The trouble with inventing imaginary countries is that eventually someone will insist on believing they're real. For instance, after Sir Thomas More published his utopian tract Utopia in 1516, Guillaume Budé wrote to him to urge that missionaries be sent there to convert the natives to Christianity. The all-time record in this respect is held by Plato's lost continent of Atlantis, which has been believed in more firmly by more people than any other imaginary country in history.
Around 360 BC, the philosopher Plato decided to follow up his hit Socratic dialogue The Republic with a trilogy of philosophical blockbusters: Timaeus, Critias, and Hermocrates. In order to demonstrate how the ideal state described in The Republic would work in real life, Plato had the character Critias mention an Egyptian legend about a continent beyond the Strait of Gibraltar called Atlantis that had once had an ideal society just like the one described in The Republic. Sadly, Atlantis got into a war with another ideal society located in Athens, and the war ended when Atlantis sank into the sea. That was the outline Critias gave in Timaeus, and Plato intended to have him go into greater detail in his own dialogue. As it happened, though, Plato gave up on his projected trilogy halfway through Critias, and the full story of Atlantis was never told.
Plato, needless to say, didn't expect anyone to actually believe that Atlantis had really existed, and for several centuries after Timaeus came out, no one did. After the rise of Christianity, however, gullibility became fashionable, and people started to believe that Atlantis was real, and they've never stopped. Since then, Atlantis has been joined by a couple of other imaginary-lost-continents-that-people-think-were-real called Mu and Lemuria, but Atlantis still has place of pride (you won't, for instance, hear of any space shuttles being named Mu).
Countless writers, visionaries, and cranks have maintained Plato's tradition by peopling their versions of Atlantis with their own ideal societies. In his 1954 book Lost Continents, L. Sprague de Camp stated that nearly two thousand books and articles had been written about Atlantis and other lost continents, and the pace has not slackened since then. Atlantis has appeared in the 1975 Illuminatus Trilogy, at least three episodes of Doctor Who, and (of course) the Stargate sequel series Stargate: Atlantis.
Up until the late 19th century, though, arguing that Plato's Atlantis was a real place was an intellectual exercise indulged in by the occasional pedant. What made Atlantism a popular craze was the publication of Atlantis: The Antediluvian World by Ignatius Donnelly in 1882. Donnelly popularized the idea that Atlantis was the original source of human civilization, and that later civilizations that appeared in Central America and Egypt were established by Atlantian colonists before their own land drowned.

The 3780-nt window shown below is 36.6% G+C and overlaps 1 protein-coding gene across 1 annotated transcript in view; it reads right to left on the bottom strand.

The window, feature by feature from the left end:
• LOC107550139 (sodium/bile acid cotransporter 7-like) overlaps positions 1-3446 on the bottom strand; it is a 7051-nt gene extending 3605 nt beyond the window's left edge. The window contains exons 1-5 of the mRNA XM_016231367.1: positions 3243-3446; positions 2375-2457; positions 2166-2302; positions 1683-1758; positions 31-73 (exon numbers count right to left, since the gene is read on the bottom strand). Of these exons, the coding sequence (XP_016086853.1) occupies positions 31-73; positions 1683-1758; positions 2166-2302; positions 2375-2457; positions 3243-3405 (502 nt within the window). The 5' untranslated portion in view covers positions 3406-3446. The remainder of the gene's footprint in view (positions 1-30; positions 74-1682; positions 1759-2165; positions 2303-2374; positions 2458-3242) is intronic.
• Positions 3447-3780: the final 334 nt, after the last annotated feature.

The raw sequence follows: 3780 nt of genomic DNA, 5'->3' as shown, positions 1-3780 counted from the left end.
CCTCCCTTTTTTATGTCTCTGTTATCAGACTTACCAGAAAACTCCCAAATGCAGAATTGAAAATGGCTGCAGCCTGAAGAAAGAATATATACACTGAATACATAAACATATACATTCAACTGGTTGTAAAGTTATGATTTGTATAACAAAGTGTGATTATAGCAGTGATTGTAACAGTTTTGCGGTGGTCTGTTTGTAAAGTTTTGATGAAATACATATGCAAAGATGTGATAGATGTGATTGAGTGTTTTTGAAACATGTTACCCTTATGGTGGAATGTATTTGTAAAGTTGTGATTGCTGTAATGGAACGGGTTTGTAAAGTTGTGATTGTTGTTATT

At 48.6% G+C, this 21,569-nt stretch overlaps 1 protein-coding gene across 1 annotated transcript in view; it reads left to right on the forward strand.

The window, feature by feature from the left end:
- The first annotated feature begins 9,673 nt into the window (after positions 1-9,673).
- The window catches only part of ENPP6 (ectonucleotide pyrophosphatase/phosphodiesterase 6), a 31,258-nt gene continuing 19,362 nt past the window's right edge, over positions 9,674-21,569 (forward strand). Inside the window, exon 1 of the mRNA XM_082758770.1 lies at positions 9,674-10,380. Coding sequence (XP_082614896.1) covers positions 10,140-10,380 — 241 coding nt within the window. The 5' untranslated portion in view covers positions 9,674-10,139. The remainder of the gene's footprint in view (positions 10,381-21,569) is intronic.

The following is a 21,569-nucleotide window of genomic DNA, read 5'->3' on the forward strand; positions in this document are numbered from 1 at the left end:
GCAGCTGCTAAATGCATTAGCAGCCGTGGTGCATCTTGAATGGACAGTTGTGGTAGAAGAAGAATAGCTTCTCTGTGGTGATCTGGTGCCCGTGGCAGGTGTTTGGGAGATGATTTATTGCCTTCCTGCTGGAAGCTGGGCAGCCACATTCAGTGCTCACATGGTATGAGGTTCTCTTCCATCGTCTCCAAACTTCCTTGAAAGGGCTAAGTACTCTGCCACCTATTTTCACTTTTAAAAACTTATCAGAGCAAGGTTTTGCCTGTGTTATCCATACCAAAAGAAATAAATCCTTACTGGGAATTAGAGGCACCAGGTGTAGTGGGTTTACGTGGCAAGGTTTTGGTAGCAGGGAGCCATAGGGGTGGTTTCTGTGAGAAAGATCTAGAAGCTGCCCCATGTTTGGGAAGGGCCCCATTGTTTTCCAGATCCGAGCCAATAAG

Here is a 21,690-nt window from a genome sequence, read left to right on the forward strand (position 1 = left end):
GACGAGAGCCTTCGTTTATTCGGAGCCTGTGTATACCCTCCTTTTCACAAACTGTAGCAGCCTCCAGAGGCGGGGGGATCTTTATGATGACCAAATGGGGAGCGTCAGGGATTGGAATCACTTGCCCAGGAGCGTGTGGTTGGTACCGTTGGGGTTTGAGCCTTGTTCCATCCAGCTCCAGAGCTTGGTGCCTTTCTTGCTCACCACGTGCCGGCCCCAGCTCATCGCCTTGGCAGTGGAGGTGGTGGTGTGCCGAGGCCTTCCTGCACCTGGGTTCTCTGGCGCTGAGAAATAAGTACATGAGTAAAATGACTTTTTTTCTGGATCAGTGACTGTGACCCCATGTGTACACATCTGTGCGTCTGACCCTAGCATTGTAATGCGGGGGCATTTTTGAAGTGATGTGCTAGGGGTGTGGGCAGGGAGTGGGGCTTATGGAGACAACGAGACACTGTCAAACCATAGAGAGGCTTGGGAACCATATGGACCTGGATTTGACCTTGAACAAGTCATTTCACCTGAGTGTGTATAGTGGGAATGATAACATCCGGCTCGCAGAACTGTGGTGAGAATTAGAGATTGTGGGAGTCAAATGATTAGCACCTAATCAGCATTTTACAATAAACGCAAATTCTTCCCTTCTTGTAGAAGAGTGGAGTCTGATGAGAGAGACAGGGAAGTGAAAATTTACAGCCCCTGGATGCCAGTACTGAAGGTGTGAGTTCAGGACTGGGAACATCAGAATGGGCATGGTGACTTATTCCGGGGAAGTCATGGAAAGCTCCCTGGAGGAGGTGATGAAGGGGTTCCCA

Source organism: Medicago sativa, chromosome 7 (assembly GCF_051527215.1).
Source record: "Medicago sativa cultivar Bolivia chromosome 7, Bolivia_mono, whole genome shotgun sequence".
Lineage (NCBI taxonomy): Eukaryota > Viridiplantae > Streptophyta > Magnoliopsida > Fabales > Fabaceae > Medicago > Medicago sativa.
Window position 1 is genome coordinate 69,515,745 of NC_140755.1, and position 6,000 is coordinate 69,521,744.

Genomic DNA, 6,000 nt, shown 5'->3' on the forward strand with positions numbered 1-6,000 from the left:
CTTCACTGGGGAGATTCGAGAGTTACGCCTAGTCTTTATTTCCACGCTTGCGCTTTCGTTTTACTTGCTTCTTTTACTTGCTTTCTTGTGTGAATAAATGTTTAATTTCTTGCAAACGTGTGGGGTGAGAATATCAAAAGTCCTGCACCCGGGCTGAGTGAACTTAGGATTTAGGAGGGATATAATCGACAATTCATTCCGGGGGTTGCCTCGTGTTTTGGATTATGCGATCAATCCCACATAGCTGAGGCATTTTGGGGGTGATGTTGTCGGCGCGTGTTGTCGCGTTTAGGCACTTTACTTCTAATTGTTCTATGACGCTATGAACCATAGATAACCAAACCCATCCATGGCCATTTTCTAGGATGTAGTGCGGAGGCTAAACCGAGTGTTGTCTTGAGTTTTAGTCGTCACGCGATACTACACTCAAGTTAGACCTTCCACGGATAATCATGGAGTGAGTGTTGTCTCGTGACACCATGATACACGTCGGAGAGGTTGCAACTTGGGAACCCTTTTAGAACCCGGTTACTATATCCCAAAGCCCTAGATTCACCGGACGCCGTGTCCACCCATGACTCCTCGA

The Atlantis craze was also helped along by a proposed solution to a scientific puzzle. Back in the 19th century, paleontologists noticed a curious thing about the fossil records of Europe and North America: up until the end of the Triassic period, the same species evolved at the same time on both continents, but during the Jurassic period different species evolved on each continent. Geologists assumed that this meant that a land bridge connected the two continents up until the Triassic period, and then sank during the Jurassic period.
Atlantists seized on this idea as proof that huge land masses could indeed sink into the sea, and this gave a boost to Donnelly's Atlantis-as-the-source-of-all-civilization idea, a boost that was still going on in the 1930s when Amelia Reynolds Long decided to use it for her story "Reverse Philogeny". Using the idea of a "race memory" (another popular bit of pseudoscience at the time), she wrote her second Professor O'Flannigan story, telling how O'Flannigan used hypnosis to recover race memories of the fall of Atlantis. As many Atlantists did, Long improved on Plato's story by having the Atlanteans possess 20th century technology -- in this case, automobiles. Long also echoed contemporary Atlantists (who echoed Donnelly) by having Europe be an Atlantean colony, so that Europeans (and their American cousins) could claim to be heirs to the world's oldest civilization -- so take that, you snotty Asians, with your Mesopotamia!
(Incidentally, another manifestation of Atlantism in the 1930s occurred in Oxford, when the philologist J. R. R. Tolkien added a drowned continent motif to his Silmarillion story cycle. The literal rise and fall of the island continent of Numenor eventually became the Second Age of Middle-earth in the back-story to The Lord of the Rings.)
When the theory of plate tectonics was established in the 1960s, and geologists recognized that continental drift had actually happened, the land bridge theory went out the window, and with it the Atlantists' chief claim to scientific confirmation of their beliefs. Continents do not rise and fall thousands of feet, and Plato did, in fact, create Atlantis out of whole cloth -- as his student Aristotle put it, "he who invented it also destroyed it". Since then, no serious person has suggested that Atlantis ever existed (though countless unserious people continue to do so).